The short answer to how to become a lifelong learner is never to stop learning. The question is valuable enough to deserve a more extended explanation and practical advice on the specifics.
Shore Up Your Weaknesses
If you are going to spend time learning, you may want to focus your effort on areas where you are weak. Many people will tell you not to worry about your weaknesses and to focus on your strengths. Like anything else, there is a truth in that advice, but it is partial and devoid of context. If there are areas you need to increase your knowledge and skills to produce the positive results you want, those are good places to start.
Maybe your success depends on you becoming a better, more effective leader. Reading books, taking courses, and asking for help from a coach or mentor can help level you up. Understanding concepts you are missing, recognizing the better choices that are available to you, and making better decisions will improve your results.
There are salespeople and business people who know little about business outside of their company and their role. Even though their chosen professions are in business, they haven’t focused on learning things that might improve their results. If you lack business acumen, there are any number of ways to gain it, and in doing so, bettering your results and making yourself more valuable.
Whatever your weakness, if it holds you back, start your lifelong learning there. But don’t end there.
Follow Your Interests
Becoming a lifelong learner doesn’t mean that you must only study things that improve your business results. It also doesn’t have to be something that helps you be successful in the areas people commonly associate with the idea of “success.” There is no reason not to learn more about some subject that interests you. Not only will you enjoy it, but it will also make you a more well-rounded, more interesting, and a better conversationalist.
Maybe you want to learn some form of art, like drawing or painting. Perhaps you’ve always wanted to study acting. I am right now being tutored in defensive strategies in the game of football, as well as learning to print the way architects write on their plans. I know not how these things will ever be useful to me, except maybe making my writing on something on whiteboards other people can read and understand.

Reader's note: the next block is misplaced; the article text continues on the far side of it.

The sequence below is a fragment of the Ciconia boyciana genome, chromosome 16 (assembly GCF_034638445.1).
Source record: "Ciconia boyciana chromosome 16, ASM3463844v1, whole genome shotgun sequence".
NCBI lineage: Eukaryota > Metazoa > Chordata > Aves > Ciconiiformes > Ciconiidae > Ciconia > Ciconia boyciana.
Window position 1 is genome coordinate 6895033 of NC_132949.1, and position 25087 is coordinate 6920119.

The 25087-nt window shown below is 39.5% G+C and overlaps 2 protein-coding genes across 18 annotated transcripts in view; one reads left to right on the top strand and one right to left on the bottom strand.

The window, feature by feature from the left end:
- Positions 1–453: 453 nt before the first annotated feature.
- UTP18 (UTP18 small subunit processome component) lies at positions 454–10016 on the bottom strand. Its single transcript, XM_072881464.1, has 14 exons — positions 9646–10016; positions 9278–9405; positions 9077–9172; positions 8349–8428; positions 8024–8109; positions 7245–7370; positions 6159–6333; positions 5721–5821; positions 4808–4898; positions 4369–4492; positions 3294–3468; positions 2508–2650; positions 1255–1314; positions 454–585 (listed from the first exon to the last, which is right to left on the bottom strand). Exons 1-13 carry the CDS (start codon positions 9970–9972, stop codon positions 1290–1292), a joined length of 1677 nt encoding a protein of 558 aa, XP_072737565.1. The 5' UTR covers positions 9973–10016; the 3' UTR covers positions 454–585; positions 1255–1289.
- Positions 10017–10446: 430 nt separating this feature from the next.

If something interests you, if it captures your attention, then it’s worth spending time to learn. Your interest is enough to make it a worthwhile use of your time, even if no one other than you believes it is worth your time.
Pull on a Thread
Sometimes when you are learning something, you bump into something else that interests you. The one thing leads you to another. You pull on the thread, and you keep pulling.
Your study of leadership connects you to human psychology, which leads to organizational development, which leads to cognitive biases and their connection to poor decisions. Your learning on poor decisions leads you to how large organizations fail. This isn’t a path you would design for yourself, but because you pulled the thread, you uncovered other areas of interest.
In 1995, I picked up a book called The Lucifer Principle: A Scientific Expedition Into the Forces of History by Howard Bloom. The book led me to read additional books about memetics (memes, the way ideas spread, not cute cat videos), which eventually brought me to evolutionary psychology (or paleo-psychology as it was known then). This path eventually led me to Integral Theory, an area of learning I am still vigorously pursuing.
If you want to be a lifelong learner, follow your interests, and when you run into something that captures your attention, follow that path.
Apply Your Learning
It’s helpful to know things that are not directly related to your domain or area of expertise. Even though you may not recognize the value of something that has your interest now, reading, studying, and continuing to learn helps you become a lateral thinker, connecting disparate ideas into something useful.
John Boyd, a fighter pilot and the most profound military strategist of the last century, used to challenge people with a thought experiment. You have a motorboat and a set of skis, a tank with treads and guns, and a bicycle with wheels and handlebars and gears. What can you make with these items? Boyd, a lateral thinker, would produce an image of a snowmobile, an object most people would not consider.
One strategy I have developed about leveraging time in sales comes from clock management in football (the American version). If you have the ball, you can take time off the clock, depriving them of time and creating a competitive advantage. What you might believe doesn’t have any practical application or value often turns out to be something beneficial later, even when its value isn’t apparent.
As human knowledge continues to grow exponentially—and exponentially faster–becoming a lifelong learner is imperative. The only way to get lifelong learning wrong is by doing nothing.
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